“Based on comments made by Seema Verma to the American Hospital Association in early May, we believe the federal government is allowing states flexibility,” said Jo Stainsby, spokeswoman for the Oklahoma Health Care Authority, which is also seeking to add work requirements but exempt the tribes.
However, HHS department lawyers still maintain an exemption amounts to an illegal preference, according to three officials with knowledge of the determination. Arizona’s revised request also was deemed illegal because it was narrowly written, using terms that would exempt Native Americans without expressly referencing the tribes.
The tribes will be “disappointed,” said one official, who added that there was a slim chance the lawyers’ decision could be reversed in time for Arizona’s request. “Despite what Azar told them in May, it doesn’t look like HHS is going to deliver.”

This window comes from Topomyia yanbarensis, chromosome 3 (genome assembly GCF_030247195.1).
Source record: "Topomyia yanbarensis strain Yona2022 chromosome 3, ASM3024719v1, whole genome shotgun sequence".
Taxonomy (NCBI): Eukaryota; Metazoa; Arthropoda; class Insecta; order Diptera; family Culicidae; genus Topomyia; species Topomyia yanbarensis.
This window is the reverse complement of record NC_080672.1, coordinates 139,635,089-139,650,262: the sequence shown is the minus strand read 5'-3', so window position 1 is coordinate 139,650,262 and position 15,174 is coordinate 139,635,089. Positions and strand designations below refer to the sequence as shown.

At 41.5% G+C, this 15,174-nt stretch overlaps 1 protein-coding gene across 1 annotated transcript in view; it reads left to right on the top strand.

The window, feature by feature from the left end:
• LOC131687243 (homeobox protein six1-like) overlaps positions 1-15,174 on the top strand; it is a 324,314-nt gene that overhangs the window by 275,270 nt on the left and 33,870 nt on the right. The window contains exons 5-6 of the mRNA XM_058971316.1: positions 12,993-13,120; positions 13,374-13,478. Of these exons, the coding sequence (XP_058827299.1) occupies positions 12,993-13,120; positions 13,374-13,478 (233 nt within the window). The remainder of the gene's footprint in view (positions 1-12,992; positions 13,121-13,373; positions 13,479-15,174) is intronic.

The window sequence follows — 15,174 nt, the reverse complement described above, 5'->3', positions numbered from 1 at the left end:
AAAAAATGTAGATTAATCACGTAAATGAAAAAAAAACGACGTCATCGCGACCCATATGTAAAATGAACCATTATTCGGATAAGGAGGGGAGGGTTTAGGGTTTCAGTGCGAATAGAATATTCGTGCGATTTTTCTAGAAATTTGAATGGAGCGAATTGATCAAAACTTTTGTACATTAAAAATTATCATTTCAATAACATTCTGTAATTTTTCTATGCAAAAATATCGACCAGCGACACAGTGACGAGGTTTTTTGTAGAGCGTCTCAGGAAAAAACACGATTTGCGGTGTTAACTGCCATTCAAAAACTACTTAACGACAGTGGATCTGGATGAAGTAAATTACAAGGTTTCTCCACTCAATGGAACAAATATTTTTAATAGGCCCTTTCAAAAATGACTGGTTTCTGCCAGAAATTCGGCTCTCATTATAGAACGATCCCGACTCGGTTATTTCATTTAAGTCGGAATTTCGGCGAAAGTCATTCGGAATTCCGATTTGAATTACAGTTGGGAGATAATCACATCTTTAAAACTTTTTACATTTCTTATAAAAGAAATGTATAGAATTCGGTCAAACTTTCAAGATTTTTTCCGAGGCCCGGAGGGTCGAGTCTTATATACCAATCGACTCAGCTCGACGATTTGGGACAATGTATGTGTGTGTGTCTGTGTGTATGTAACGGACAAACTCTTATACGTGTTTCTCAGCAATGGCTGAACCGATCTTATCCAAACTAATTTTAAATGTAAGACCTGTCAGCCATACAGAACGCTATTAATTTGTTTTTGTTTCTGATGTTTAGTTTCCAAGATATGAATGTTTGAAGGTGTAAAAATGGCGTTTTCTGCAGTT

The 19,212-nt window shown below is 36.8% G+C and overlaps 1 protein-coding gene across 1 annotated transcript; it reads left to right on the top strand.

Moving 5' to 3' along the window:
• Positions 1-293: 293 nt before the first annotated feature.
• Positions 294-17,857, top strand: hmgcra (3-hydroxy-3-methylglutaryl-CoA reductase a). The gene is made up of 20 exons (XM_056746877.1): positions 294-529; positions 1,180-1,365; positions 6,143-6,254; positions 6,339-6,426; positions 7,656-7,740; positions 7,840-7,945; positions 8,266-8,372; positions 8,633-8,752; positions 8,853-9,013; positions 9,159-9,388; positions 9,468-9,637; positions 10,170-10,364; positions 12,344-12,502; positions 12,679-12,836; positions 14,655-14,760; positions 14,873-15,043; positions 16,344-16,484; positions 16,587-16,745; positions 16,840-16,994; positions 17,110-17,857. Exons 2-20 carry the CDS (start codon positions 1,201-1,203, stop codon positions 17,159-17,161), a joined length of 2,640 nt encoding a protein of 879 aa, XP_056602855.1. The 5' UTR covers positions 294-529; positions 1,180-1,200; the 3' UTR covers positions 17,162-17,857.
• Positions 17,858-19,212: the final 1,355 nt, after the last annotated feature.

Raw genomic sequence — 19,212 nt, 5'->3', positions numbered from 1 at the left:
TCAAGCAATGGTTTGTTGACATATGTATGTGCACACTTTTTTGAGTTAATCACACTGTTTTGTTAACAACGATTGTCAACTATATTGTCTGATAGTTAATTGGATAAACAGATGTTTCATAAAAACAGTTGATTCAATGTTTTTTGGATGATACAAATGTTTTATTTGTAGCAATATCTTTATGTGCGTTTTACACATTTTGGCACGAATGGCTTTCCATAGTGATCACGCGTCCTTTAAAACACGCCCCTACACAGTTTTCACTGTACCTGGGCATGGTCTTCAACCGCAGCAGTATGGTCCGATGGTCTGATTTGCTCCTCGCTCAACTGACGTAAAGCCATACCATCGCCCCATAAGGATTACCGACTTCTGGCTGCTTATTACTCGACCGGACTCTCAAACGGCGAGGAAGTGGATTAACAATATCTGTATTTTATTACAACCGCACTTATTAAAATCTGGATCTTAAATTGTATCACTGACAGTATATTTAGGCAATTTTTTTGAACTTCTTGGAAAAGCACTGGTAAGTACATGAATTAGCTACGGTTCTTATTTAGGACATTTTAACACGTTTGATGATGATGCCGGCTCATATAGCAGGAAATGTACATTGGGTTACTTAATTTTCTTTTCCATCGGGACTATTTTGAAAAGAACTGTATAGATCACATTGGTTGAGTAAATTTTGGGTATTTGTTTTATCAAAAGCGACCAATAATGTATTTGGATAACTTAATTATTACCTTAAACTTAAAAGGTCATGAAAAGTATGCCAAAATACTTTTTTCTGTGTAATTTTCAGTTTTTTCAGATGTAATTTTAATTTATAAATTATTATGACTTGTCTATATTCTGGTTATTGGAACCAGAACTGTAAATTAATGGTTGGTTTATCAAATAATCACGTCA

Seeking to build a stronger legal case
To buttress its past and pending coverage decisions, the Trump administration has taken the unusual step of soliciting additional public comments on states’ Medicaid plans.
CMS this week will conclude its second round of collecting comments on Kentucky’s stalled Medicaid overhaul, which was originally set to take effect on July 1. The administration also quietly reopened the comment periods for requests made by Alabama and Mississippi, which are seeking to apply work requirements, too. State waiver applications typically go through one required public review before a decision is made.